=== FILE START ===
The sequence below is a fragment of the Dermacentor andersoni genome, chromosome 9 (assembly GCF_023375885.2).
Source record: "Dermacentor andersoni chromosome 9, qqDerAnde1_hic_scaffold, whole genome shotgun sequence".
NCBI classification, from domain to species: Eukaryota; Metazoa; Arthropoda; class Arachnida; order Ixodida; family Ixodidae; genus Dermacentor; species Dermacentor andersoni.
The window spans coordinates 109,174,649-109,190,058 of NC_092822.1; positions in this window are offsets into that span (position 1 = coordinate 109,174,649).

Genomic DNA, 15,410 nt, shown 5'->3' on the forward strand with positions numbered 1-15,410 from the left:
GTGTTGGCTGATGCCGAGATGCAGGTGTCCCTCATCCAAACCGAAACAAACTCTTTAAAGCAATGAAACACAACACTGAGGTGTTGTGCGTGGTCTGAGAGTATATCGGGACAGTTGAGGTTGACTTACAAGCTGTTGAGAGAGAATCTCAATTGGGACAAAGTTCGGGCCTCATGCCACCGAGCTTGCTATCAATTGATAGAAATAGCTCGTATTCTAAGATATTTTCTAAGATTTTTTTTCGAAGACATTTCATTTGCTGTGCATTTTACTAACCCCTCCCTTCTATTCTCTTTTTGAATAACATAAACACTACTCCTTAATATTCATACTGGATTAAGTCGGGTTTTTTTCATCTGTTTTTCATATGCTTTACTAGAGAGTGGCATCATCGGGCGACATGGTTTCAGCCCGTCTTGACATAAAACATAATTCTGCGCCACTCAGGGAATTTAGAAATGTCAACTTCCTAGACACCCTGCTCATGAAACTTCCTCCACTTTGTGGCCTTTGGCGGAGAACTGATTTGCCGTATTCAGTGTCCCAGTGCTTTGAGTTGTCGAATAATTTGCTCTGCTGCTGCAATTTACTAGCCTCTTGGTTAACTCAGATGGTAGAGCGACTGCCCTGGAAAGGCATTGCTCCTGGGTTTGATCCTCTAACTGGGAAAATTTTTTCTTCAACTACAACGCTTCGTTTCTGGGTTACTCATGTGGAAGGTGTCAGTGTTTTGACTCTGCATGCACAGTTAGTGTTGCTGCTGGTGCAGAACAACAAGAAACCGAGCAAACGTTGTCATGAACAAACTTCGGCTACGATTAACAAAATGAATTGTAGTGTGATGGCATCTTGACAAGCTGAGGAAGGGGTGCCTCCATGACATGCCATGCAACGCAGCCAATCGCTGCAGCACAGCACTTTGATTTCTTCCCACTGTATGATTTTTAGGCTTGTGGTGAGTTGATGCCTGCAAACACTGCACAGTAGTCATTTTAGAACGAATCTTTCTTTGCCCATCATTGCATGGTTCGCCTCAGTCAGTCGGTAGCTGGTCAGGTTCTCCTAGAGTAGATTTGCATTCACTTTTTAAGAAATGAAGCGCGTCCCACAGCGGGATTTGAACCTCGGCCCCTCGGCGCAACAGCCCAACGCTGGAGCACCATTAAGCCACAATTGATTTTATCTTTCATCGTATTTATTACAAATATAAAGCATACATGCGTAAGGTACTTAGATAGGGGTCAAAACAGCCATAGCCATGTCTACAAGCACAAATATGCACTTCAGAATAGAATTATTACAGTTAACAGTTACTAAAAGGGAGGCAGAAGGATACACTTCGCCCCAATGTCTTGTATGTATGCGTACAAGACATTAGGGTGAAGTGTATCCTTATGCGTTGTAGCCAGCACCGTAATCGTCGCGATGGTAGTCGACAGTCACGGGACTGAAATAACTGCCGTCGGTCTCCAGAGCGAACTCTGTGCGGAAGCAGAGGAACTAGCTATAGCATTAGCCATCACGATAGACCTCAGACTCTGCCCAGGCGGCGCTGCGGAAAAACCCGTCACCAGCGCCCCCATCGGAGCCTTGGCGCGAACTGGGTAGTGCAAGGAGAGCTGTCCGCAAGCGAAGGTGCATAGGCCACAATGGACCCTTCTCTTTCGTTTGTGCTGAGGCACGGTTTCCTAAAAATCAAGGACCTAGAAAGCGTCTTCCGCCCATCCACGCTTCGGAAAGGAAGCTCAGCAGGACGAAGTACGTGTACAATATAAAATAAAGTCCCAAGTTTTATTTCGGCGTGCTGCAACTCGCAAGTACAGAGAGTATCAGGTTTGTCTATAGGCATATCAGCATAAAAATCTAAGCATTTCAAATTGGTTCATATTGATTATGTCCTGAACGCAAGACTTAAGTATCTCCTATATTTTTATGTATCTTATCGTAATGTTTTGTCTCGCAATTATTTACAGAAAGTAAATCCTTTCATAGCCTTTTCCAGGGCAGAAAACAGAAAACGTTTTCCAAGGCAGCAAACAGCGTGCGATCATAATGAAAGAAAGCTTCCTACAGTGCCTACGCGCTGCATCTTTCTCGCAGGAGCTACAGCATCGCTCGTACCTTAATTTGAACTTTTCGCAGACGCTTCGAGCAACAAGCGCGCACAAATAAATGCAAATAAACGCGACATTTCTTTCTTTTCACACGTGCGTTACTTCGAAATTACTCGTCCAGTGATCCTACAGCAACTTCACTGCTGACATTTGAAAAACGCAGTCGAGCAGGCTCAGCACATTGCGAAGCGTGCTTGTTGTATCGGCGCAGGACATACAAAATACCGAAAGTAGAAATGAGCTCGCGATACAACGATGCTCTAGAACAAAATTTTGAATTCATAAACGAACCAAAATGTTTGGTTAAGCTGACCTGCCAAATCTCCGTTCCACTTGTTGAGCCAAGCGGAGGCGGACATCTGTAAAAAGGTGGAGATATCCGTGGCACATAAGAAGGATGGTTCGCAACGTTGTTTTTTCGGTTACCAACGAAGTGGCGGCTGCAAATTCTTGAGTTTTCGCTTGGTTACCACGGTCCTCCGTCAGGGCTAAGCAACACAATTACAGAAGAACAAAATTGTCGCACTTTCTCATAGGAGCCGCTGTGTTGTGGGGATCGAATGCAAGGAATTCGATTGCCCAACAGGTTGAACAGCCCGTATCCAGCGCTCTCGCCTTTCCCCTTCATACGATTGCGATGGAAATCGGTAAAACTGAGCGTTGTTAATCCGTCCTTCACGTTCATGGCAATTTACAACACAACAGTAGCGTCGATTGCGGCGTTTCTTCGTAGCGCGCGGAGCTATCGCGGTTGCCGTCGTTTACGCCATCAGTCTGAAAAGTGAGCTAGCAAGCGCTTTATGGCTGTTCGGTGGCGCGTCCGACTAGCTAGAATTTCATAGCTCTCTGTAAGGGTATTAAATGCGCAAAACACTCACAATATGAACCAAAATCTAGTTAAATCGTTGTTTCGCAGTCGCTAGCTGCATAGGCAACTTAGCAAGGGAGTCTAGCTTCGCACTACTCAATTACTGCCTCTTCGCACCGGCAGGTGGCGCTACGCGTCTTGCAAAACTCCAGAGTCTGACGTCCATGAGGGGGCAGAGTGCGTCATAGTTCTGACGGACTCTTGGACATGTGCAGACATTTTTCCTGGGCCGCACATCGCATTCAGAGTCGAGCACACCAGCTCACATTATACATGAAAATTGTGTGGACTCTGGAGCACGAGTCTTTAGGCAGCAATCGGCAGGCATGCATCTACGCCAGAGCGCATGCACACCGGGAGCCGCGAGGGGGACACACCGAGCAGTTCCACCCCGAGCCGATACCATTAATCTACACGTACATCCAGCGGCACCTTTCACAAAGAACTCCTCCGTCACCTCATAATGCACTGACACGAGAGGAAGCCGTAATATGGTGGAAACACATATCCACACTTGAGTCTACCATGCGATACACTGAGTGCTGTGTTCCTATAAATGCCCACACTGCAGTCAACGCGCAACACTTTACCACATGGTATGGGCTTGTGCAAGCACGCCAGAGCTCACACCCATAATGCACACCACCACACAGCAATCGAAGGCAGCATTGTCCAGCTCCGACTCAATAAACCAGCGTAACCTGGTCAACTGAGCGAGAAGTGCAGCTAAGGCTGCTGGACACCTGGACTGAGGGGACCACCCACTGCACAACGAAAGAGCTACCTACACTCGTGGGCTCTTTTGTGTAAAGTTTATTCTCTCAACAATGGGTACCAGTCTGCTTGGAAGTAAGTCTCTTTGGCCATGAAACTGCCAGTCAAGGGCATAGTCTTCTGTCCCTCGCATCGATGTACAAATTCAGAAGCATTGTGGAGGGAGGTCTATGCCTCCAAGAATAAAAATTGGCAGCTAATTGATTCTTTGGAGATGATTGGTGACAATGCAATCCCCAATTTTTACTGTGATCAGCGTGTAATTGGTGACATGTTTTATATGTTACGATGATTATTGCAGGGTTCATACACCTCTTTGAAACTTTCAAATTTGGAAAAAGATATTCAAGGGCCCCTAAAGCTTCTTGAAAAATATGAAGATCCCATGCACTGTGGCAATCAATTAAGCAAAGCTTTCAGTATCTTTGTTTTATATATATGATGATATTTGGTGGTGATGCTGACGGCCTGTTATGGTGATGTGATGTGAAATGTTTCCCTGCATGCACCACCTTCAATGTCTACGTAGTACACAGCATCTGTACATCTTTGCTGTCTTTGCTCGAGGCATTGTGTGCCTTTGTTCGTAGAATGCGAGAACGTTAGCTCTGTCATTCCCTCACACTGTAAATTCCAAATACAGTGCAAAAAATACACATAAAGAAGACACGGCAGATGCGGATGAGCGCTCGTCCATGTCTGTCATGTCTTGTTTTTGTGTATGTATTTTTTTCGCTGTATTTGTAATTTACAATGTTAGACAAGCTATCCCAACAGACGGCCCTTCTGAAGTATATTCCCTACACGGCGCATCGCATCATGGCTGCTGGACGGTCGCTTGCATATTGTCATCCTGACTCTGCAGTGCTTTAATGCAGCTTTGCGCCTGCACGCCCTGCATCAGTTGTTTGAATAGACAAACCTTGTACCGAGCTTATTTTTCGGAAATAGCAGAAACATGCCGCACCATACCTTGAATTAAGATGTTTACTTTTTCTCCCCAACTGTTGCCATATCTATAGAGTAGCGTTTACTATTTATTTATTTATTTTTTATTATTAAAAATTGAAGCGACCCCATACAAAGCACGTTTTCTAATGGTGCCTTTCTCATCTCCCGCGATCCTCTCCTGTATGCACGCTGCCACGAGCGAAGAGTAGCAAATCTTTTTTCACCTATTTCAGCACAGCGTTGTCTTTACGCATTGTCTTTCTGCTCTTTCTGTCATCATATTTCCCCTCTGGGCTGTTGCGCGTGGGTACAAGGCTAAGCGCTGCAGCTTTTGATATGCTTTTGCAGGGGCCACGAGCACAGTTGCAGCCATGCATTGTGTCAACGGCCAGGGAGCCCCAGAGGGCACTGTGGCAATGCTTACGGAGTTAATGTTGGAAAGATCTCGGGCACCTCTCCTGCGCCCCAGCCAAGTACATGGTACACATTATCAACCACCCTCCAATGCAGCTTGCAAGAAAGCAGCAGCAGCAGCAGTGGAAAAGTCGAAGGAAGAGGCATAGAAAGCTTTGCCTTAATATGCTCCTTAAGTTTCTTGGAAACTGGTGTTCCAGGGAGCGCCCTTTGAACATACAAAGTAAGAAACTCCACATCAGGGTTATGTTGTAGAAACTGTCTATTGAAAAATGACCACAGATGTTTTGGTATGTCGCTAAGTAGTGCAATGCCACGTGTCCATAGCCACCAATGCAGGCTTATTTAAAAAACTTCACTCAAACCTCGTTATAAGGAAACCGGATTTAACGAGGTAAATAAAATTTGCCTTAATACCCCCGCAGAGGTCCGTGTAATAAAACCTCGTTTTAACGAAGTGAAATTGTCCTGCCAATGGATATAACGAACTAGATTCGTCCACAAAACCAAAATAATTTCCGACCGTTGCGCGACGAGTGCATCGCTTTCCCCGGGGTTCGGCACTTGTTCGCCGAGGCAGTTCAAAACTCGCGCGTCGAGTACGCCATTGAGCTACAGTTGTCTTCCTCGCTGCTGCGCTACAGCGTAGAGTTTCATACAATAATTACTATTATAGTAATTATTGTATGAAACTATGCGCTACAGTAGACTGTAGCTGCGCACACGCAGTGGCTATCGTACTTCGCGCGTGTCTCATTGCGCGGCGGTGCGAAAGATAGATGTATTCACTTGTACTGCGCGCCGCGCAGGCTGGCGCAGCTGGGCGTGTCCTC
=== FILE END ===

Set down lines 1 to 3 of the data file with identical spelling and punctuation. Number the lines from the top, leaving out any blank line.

The sequence below is a fragment of the Dermacentor andersoni genome, chromosome 9 (assembly GCF_023375885.2).
Source record: "Dermacentor andersoni chromosome 9, qqDerAnde1_hic_scaffold, whole genome shotgun sequence".
NCBI classification, from domain to species: Eukaryota; Metazoa; Arthropoda; class Arachnida; order Ixodida; family Ixodidae; genus Dermacentor; species Dermacentor andersoni.